During my tenure working in a call center during college, I learned to play Hearts, had several eating contests (never won), spent weeks getting a radio station to play a song, and did a lot of homework. Suffice it to say, working the evening shift wasn't very busy and we were at least a tad overstaffed. Granted, our average answer time was off the charts and hold times were nonexistent. And, because we created a fun work environment as a team, attrition was quite low.
While allowing your agents to have a pie eating contest on company time (at their desks) may not be a traditional means of agent retention, managing your workforce is becoming much more of a science. It's a long-held truth that personnel is the biggest cost in a contact center (as high as 70-80%) and training new employees carries a huge cost (as high as $5,000 per employee) so it makes sense that you would want to hang onto your high-performing agents. And along that same vein, many of the strategies that leading companies are using to manage the workforce seem very common sense at face value, but actually implementing them can require breaking down years of assumptions.
An amazing example of this is CLEARLINK. The company was founded on the premise of setting their sales-oriented contact center apart from the "norm" in the industry. As a result, the company builds its WFM policies around its culture of embracing, uplifting and empowering its employees (a directive that "comes from the top"). For example, CLEARLINK allows employees to take unlimited unpaid time off, and defines "full-time" at 30 hours (and thus, eligible for benefits). The company is growing by leaps and bounds, so, while they are quickly adding staff to meet demand, the tenured employees are still there, excelling at their jobs. The WFM leadership is working hard to maintain a culture of accountability, not fear, where the highest performers are rewarded and their methods are emulated.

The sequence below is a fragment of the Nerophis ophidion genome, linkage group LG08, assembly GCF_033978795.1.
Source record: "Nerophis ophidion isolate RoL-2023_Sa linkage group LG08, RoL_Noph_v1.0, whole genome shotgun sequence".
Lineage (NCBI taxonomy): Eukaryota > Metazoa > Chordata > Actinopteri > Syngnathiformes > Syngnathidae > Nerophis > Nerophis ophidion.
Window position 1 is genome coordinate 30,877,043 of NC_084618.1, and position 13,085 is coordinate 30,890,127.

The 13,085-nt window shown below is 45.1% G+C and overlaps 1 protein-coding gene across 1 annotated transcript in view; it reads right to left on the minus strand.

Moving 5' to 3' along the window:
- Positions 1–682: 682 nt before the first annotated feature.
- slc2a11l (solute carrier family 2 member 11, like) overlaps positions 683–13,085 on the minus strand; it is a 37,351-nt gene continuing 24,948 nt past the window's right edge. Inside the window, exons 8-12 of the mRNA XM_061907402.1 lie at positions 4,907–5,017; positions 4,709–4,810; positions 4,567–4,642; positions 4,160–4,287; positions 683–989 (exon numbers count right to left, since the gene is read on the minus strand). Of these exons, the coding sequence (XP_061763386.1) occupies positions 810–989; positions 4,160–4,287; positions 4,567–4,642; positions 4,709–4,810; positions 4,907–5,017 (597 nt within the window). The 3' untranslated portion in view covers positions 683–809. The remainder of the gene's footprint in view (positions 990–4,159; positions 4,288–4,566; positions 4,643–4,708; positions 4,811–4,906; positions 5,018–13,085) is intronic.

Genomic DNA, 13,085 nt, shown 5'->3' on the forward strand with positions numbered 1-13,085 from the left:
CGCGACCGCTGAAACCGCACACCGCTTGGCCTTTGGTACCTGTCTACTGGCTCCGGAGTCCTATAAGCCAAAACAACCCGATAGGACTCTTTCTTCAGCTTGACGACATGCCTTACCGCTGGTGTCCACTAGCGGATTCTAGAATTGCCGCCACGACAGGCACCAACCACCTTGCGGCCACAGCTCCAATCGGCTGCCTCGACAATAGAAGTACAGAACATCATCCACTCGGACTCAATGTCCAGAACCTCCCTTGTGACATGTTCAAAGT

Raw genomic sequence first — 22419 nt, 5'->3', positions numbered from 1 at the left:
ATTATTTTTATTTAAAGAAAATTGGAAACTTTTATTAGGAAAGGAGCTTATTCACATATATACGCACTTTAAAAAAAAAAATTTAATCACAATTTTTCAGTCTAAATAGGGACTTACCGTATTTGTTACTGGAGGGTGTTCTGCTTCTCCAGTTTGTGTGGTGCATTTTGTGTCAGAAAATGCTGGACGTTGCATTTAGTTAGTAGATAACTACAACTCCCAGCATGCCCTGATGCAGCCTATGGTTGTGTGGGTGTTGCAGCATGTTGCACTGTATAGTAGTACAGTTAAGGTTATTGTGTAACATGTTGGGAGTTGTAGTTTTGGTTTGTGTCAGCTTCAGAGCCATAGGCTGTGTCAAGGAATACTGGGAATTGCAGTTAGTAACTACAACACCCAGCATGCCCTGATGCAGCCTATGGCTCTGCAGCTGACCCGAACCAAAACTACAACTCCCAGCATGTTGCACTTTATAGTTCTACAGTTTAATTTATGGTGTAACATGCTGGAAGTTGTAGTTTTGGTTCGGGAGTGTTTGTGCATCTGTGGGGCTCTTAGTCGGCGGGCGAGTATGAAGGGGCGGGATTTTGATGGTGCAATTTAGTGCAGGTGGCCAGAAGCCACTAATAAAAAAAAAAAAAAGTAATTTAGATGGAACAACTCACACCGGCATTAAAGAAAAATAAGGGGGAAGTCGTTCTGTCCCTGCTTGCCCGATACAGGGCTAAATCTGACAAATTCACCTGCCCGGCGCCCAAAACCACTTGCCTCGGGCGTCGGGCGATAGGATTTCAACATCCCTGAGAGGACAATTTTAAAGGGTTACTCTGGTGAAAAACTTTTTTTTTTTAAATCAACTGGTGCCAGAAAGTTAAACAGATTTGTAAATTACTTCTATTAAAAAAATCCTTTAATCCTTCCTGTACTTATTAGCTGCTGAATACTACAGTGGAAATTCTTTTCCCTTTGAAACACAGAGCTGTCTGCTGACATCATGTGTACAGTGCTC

CLEARLINK has based its philosophies around its overall company culture, and culture seems to be a huge driver behind WFM. That has also been true for Young Living, a company that has embraced a shift in the culture in order to motivate agents to actually want to be on the phones. By leveraging contact center data to show performance, and rewarding high performing employees, the company is seeing benefits to the agents, customers and company.
You can hear representatives from CLEARLINK and Young Living talk about their contact center strategies at the Salt Lake City stop on the Problem Solved Tour on May 17. You can learn more and register for this free event here.